Britain’s schools watchdog today called for greater urgency in tackling suspected Islamic extremist influence in some of the UK schools in Birmingham where their curriculum were found to be controlled by radicals.
Ofsted chief Sir Michael Wilshaw warned that the so-called “Trojan Horse” problem of extremist groups trying to take over the governing of the country’s schools may not be over.
The scandal originated in Birmingham earlier this year and led to investigations across the UK.
Ofsted is set to conduct further inspections of schools and academies in January 2015.
“I don’t think we’ve seen the end of the Trojan Horse issues,” Sir Michael told the House of Commons public accounts committee.
“That’s why I’ve been clear that Birmingham’s got to step up to the plate and monitor what’s happening in their schools much more effectively. There needs to be a greater sense of urgency. It is astonishing the local authority has not produced an action plan after 13 or 14 drafts. These are very, very serious issues,” he added.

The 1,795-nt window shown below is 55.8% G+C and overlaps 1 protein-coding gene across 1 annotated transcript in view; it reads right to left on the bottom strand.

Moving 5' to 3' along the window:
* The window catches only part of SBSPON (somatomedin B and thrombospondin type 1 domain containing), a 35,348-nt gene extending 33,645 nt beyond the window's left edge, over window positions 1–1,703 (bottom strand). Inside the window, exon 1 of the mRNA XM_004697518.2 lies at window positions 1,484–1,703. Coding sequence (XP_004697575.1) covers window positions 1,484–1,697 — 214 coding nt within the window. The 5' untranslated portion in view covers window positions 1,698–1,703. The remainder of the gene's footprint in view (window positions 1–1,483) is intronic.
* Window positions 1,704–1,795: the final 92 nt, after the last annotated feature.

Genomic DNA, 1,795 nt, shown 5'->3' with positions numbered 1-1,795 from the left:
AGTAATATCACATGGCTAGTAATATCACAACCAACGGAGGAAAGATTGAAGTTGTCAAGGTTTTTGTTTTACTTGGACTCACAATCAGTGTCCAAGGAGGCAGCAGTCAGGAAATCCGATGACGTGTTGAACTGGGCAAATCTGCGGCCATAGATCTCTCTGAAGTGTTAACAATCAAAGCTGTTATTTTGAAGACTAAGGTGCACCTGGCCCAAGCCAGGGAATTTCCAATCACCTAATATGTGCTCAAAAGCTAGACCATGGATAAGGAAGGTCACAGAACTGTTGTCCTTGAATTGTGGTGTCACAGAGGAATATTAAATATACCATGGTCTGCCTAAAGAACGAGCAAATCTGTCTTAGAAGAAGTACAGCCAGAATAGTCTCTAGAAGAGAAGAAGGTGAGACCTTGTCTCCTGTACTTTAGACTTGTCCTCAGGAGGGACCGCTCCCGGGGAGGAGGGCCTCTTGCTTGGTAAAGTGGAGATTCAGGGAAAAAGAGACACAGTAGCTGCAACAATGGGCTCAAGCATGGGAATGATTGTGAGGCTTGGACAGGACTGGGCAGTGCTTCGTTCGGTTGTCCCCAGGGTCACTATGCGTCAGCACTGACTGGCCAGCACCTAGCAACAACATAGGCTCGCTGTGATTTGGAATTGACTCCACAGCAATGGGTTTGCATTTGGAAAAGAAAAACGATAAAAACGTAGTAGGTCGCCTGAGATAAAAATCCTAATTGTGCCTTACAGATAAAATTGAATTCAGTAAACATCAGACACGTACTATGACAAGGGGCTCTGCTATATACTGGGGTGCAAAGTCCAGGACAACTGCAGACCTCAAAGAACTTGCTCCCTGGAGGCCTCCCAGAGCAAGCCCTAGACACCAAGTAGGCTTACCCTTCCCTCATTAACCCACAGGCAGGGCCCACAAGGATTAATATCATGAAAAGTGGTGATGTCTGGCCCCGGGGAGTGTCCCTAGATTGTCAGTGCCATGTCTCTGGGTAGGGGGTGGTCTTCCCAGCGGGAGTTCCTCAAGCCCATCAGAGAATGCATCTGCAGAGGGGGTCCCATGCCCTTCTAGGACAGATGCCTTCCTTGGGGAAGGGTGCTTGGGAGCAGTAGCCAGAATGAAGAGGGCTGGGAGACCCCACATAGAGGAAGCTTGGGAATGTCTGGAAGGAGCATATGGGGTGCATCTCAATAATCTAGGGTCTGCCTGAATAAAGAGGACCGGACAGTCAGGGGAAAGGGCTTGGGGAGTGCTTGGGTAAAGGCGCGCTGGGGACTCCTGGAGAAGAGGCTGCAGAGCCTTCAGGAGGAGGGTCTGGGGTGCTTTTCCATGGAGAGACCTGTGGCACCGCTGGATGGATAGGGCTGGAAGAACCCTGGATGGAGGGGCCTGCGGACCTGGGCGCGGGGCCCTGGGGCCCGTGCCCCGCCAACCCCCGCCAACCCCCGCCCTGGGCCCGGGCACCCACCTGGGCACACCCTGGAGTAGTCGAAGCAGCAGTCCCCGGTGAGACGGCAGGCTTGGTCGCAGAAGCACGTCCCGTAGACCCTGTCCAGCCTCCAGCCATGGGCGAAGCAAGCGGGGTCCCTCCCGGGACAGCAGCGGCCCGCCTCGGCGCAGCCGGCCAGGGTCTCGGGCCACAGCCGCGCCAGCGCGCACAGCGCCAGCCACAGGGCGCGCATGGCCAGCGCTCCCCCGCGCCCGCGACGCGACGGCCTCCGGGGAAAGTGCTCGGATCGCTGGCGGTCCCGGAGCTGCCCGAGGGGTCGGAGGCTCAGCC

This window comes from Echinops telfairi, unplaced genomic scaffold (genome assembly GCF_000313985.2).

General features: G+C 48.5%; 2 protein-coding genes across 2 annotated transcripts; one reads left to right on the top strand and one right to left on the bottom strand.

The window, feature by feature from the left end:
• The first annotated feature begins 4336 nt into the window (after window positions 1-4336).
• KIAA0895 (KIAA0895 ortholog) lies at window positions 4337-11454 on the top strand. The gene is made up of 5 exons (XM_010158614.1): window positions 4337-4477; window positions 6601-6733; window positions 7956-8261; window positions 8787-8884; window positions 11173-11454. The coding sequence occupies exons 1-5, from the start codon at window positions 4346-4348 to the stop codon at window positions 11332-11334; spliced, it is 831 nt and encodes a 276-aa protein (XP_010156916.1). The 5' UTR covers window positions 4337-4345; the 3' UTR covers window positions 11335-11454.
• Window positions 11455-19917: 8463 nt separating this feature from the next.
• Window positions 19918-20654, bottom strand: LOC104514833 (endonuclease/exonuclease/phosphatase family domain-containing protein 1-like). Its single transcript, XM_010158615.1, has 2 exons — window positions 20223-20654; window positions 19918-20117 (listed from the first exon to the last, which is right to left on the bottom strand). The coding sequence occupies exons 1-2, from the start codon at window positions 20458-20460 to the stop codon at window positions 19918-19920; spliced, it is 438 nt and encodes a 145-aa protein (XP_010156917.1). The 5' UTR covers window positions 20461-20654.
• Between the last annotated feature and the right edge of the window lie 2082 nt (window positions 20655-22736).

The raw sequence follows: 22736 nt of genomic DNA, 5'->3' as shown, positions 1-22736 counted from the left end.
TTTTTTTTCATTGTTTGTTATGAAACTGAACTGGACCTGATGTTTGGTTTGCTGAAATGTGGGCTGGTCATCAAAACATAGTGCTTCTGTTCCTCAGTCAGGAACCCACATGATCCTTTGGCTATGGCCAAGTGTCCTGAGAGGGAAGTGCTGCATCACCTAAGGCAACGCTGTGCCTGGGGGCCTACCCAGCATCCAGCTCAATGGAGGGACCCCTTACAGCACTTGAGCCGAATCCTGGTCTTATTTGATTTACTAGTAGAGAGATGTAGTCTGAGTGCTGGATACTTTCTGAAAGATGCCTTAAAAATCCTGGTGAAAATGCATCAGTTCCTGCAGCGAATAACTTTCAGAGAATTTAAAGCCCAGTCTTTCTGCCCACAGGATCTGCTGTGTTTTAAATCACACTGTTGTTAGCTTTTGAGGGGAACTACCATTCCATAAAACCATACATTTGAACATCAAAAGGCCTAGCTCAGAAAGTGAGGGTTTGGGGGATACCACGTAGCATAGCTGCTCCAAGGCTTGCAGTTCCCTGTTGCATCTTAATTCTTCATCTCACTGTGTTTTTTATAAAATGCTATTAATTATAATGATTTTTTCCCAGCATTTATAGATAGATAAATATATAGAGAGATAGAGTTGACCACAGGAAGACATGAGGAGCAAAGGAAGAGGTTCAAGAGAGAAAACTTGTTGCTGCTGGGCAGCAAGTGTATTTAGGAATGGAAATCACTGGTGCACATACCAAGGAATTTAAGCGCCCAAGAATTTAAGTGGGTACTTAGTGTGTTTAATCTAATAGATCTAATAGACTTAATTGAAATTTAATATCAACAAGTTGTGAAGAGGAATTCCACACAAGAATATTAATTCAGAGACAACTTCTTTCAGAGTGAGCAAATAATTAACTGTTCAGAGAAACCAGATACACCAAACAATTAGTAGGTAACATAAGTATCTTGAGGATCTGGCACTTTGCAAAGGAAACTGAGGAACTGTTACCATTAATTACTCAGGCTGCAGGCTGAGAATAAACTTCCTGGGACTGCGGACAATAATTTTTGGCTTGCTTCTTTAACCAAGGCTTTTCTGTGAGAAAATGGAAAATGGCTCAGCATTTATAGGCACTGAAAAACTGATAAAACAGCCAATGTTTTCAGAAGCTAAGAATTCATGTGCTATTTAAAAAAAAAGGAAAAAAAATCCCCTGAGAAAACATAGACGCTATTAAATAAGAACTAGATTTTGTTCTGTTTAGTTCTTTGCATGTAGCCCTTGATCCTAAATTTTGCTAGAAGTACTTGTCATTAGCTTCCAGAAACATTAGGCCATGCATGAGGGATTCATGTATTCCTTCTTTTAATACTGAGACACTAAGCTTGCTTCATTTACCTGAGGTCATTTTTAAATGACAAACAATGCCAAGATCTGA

A letter sent to Birmingham Council had referred to an alleged Trojan Horse plot by hardline Muslims to seize control of a number of school governing boards in the city.
It sparked four separate investigations which resulted in at least five schools in the city being categorised as failing and placed into special measures.
In an update published in October, Ofsted said those schools had not improved, with Sir Michael warning of slow progress in appointing new governors and senior leaders.
Speaking to MPs, he said the department for education (DfE) had to make sure new leaders at the affected schools were doing a “good job”.
The DfE said Ofsted was right to call for urgency, but added that there were a number of things that needed to be done that “unfortunately do take quite a bit of time, particularly around a variety of staffing changes”.